Regulation of Laboratory-Developed Products: What Next?

Author: 
Katie M. Smith

FDA continued its march to restrict or regulate laboratory-developed tests (LDTs). Even though the recently issued draft guidance, “Commercially Distributed In Vitro Diagnostic Products Labeled for Research Use Only or Investigational Use Only: Frequently Asked Questions” speaks to RUO- and IUO-labeled IVD products, it appears to target RUO and IUO IVD products that are adapted by small and large CLIA-certified labs into LDTs offered as clinical lab services. The timing of this guidance comes when new genomic and proteomic technologies are emerging, and clinical molecular labs are blossoming. These technologies find use in disease risk assessment and are of intense interest to pharmaceutical companies for identifying patients who will or will not benefit from therapies. Due to the rigors and uncertainties of FDA reviews of IVD products using new technologies, genomic mutation testing, for example, is often emerging as an LDT derived from RUO or IUO products.

Manufacturers of RUO and IUO IVDs offer products based on customer needs for reagents and/or tests emerging in research and clinical arenas. The evidence is often in published literature and points to a need to investigate the clinical utility of new biological entities. For such manufacturers to intend or even have knowledge of their customer’s initial or future use of an RUO or IUO product is limited or incidental at best. If the RUO or IUO product performs well in the hands of the laboratory customer and the customer is technically astute in using the product, there may be little communication or interaction between a manufacturer and a customer on the latter’s short- or long-term use of the product. Per the FDA guidance document, these business entities would have to take explicit action to “halt the sales for such use,” described as “non-investigational diagnostic use.” For manufacturers to gather now customer practice information or stop sales would undermine their business, create combative customer interactions, and downstream, discourage the development or use of clinically useful tests.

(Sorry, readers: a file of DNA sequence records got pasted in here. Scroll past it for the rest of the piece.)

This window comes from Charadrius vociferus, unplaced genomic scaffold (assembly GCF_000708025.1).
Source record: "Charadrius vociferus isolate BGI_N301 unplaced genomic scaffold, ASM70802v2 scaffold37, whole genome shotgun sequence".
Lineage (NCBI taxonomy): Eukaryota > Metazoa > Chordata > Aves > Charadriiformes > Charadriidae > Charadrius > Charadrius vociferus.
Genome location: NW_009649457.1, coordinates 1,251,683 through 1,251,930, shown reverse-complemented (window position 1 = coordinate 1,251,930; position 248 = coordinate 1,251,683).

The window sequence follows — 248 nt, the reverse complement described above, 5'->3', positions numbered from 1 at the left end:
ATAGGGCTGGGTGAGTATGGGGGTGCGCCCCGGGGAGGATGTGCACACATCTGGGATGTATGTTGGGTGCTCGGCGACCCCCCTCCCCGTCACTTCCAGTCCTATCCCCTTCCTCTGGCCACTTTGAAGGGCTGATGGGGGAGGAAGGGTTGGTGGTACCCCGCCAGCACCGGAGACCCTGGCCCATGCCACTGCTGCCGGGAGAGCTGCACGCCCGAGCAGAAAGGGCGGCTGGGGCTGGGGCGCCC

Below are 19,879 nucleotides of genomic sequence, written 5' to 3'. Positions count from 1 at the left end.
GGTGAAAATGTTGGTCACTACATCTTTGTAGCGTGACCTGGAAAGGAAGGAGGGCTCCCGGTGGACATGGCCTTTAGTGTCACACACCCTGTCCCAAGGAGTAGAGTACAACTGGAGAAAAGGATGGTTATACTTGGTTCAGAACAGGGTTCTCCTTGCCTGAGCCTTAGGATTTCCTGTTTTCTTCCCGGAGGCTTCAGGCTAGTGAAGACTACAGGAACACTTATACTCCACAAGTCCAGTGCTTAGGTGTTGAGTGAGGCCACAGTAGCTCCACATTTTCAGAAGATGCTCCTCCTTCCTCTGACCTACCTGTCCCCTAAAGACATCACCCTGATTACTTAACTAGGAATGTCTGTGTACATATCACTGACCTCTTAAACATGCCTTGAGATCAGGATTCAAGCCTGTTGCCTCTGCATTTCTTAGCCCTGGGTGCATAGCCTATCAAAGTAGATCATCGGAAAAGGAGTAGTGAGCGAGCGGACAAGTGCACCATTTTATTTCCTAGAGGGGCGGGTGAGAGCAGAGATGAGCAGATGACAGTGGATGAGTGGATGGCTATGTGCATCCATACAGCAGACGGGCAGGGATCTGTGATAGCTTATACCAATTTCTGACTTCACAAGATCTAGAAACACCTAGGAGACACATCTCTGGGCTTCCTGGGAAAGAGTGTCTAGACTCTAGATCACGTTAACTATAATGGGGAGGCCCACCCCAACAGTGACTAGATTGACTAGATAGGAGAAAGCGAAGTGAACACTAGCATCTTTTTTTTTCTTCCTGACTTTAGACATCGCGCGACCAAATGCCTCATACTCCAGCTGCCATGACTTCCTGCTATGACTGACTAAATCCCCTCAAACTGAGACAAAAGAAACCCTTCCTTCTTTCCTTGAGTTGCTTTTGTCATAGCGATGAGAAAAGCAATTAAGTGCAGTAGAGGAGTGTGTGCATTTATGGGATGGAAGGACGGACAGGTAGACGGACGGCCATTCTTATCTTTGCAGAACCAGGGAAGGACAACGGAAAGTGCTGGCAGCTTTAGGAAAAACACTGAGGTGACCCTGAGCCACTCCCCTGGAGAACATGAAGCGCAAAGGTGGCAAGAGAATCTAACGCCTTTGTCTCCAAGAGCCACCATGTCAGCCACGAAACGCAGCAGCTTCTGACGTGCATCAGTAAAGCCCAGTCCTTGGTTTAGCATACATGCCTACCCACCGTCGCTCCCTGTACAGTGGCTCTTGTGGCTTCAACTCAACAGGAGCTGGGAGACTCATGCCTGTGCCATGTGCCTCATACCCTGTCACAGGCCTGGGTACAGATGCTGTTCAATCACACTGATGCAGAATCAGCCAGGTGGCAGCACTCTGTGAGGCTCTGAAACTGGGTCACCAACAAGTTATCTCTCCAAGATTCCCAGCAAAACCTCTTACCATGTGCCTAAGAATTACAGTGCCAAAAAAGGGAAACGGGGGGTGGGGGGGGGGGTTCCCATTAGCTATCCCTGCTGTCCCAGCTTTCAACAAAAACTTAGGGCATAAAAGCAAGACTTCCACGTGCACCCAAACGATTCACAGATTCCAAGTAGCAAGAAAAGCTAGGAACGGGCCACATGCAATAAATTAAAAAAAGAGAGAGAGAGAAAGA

Individuals providing comments on the guidance offered serious concerns. Some also suggested positive changes to existing regulations such as expanding ASR regulations to include combination ASRs, or enhancing inspections of clinical labs under CLIA rather than an FDA focus on product labeling.

This guidance has created significant controversy. When FDA issues a revised guidance, it needs to strike the right balance between regulation and good business practices for RUO/IUO IVD manufacturers, CLIA-certified labs, research laboratories, and pharmaceutical companies.

Katie M. Smith, PhD, is principal at Katie Smith Consulting (San Diego). She can be reached via email at kaydees@roadrunner.com.